Here's some tablature for a common chord progression that many
popular songs are based on. You may hear songs like "What
a Wonderful World," and "Cupid," by Sam Cooke,
as well as some more modern tunes. I highly recommend singing
a song you like as you play these changes. That makes the song
A note on strumming: strum four beats per bar with a pattern
that feels natural. Focus on keeping a steady rhythm. You don't
even have to use a pick. Your fingers or thumb can strum.
The "||:" and ":||" symbols tell you to repeat what's between them.
"D.C. al Fine" means to go back to the start and then play until
you reach the word "Fine."
The following includes some thoughts on why this
song sounds as good as it does. You don't need to know this to
play around with the song. Feel free to skip ahead. You don't
have to read this to simply enjoy playing, but it might help you
out. With just a few elementary facts about chords, you can begin
writing your own progressions. Let's talk about these facts.
First, learn some Musical Math. Here are some
introductory concepts to it. Chords are built from scales. The
chords in the song we're working with come from the C major scale.
Here are all the chords in C major:
Plain old English
b* means "b half-diminished," which is kind of like a minor chord,
but really closer to a G7 in its overall sound.
The strongest chord movement, or cadence in Western music
is the Five One. In the key of C, that means playing a G7 chord,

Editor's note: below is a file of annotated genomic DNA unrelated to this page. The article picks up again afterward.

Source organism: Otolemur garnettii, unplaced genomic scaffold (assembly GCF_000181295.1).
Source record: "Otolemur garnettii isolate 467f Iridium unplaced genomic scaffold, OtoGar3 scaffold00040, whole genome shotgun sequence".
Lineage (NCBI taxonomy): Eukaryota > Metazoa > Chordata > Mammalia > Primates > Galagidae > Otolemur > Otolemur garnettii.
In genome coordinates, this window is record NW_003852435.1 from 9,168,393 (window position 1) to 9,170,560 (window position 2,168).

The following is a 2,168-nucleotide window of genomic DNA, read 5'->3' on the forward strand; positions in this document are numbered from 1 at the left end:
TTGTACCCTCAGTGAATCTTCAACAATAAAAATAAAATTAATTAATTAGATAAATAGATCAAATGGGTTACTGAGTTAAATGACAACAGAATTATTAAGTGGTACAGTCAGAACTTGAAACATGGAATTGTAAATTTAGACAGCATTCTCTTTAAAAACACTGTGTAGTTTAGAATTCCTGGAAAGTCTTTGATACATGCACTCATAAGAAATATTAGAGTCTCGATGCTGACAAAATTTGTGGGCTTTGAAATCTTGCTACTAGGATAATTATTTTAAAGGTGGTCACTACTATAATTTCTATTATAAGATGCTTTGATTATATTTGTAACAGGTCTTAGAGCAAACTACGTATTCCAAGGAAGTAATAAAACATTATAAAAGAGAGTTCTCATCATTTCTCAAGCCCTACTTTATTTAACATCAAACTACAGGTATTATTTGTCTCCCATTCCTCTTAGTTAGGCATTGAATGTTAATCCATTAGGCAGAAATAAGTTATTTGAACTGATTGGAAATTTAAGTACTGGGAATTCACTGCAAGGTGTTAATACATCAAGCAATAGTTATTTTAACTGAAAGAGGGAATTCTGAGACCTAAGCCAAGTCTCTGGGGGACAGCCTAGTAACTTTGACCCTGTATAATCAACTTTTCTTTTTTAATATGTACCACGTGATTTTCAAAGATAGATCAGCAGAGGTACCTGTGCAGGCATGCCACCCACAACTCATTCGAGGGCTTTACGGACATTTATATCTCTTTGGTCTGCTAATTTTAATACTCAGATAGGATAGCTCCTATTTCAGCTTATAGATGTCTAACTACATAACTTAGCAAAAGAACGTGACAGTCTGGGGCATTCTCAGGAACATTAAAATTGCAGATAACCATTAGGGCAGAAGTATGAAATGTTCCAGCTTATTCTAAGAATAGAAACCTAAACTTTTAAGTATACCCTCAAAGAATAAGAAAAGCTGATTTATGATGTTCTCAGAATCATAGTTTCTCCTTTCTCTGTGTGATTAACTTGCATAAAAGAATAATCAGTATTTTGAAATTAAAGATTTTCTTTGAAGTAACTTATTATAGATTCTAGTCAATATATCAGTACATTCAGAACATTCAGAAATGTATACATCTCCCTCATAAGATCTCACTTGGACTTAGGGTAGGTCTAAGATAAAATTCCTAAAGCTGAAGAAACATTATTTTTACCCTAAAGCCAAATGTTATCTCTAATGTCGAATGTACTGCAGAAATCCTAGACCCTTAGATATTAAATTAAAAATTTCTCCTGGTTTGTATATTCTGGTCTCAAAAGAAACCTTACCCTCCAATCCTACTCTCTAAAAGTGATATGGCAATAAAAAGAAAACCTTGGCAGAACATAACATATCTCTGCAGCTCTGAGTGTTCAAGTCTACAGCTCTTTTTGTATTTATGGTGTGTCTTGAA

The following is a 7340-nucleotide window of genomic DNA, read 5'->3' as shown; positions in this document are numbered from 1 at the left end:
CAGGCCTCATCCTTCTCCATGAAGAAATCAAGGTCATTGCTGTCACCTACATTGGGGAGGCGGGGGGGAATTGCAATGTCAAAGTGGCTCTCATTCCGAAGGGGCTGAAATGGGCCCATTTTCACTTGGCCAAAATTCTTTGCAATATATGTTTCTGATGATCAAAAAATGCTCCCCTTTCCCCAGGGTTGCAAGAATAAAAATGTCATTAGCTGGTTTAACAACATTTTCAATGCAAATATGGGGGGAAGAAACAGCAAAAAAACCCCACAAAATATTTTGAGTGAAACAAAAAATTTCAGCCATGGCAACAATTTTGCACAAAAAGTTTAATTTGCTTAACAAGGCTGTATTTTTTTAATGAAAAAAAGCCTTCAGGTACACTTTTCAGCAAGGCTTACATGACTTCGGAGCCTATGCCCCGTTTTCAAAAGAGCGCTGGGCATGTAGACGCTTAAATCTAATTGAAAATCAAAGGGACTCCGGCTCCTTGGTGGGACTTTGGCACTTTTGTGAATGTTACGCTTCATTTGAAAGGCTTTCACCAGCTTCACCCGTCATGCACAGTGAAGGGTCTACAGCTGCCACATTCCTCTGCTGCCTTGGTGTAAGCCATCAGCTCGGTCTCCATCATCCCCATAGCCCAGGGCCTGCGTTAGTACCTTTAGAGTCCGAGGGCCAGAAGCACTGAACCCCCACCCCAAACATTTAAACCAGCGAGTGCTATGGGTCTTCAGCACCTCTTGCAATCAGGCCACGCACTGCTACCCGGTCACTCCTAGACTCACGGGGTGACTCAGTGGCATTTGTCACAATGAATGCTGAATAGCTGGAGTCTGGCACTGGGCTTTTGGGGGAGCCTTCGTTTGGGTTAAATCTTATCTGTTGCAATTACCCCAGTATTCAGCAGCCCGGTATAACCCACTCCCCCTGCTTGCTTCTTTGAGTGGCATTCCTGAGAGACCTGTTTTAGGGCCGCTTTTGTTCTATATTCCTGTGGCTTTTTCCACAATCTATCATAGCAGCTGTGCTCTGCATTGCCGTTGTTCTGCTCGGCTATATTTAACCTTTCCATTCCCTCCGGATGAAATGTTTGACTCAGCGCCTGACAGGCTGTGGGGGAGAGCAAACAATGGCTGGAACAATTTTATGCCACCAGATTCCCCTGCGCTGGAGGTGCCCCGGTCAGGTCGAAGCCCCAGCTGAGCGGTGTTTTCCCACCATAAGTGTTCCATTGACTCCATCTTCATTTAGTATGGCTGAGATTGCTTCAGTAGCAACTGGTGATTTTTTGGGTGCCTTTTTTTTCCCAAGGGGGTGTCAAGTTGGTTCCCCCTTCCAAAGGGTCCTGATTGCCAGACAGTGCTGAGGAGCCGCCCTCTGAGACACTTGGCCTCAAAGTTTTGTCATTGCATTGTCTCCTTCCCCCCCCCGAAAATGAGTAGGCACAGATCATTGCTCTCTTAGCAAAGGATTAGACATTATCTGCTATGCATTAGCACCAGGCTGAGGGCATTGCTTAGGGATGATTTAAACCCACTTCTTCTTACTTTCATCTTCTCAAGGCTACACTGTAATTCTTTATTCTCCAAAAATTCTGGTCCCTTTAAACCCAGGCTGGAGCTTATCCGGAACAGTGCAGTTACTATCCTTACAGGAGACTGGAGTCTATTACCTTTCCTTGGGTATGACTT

and then playing a C chord right after it:
Do you hear how strongly that sets up C as the key center or
tonic? Right after you strum the G7 (the Five), your ear
is just itching to hear the C (the One). Just try playing the
G7 and don't play the C. You'll feel like there's something important
missing, like you forgot to put your underwear on this morning.
Here's another strong chord movement. Play a D
min (a Two in C major) followed by a G7 (a Five from C major).
This movement doesn't happen in the song we played, but something
like it does: an F (a Four) to G7 (a Five). Let's play more examples
of Four-Fives and Two-Fives in other keys:
This chord movement, which shows up in measures 1 and 2 of the
Sam Cooke song, is not as strong as the Five One and Two Five
movements, but it's just as important. Let's play some examples.
Do you hear how close the Ones and the Sixes are? When you move
to the A minor from C, it just doesn't feel as final or complete
as playing a G7 to C. It's almost like you're playing two different
flavors of the same chord. The music doesn't have the sense of
completion that a V to I change has.
To summarize these rules: for strong chord movements, play Five
to One and Two to Five. For not so strong chord movements, play
One to Six.
Here are other places on the web where you can learn about chord
This lesson is a excerpt from Guitar
Chords: A Beginner's Guide by Darrin Koltow
Learn how harmony, chords and chord
progressions work on the guitar. Guitar Chords features
over 230 illustrations, including 180 chord diagrams.
Also, there are 25 tablature examples, each with a
MIDI file. You'll also get charts for Rock, Blues
and Jazz so you can begin sounding great immediately.